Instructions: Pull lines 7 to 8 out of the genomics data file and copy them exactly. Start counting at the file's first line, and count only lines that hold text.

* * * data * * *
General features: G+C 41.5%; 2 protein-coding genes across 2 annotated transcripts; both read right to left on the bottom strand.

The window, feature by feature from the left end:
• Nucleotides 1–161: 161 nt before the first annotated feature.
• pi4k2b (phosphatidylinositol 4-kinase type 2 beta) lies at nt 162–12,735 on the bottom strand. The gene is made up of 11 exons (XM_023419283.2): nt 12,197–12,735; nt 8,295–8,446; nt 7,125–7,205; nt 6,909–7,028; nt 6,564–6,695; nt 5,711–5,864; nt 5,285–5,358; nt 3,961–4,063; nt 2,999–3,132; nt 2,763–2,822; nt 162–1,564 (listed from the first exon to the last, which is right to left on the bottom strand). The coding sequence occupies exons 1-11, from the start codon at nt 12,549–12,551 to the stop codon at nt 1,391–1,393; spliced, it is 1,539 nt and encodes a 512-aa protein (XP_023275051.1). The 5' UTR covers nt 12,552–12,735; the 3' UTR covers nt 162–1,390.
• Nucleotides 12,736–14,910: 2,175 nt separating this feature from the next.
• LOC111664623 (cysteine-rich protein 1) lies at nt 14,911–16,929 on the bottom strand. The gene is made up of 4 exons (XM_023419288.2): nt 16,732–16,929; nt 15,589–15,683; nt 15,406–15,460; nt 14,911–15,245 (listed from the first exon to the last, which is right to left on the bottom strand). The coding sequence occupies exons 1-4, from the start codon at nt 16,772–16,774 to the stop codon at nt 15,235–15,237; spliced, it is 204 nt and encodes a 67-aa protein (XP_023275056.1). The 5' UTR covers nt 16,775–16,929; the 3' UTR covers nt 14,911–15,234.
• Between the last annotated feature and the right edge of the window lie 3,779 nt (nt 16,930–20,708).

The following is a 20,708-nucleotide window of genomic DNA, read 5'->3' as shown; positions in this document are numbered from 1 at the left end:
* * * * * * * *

• Between the last annotated feature and the right edge of the window lie 3,779 nt (nt 16,930–20,708).

The following is a 20,708-nucleotide window of genomic DNA, read 5'->3' as shown; positions in this document are numbered from 1 at the left end: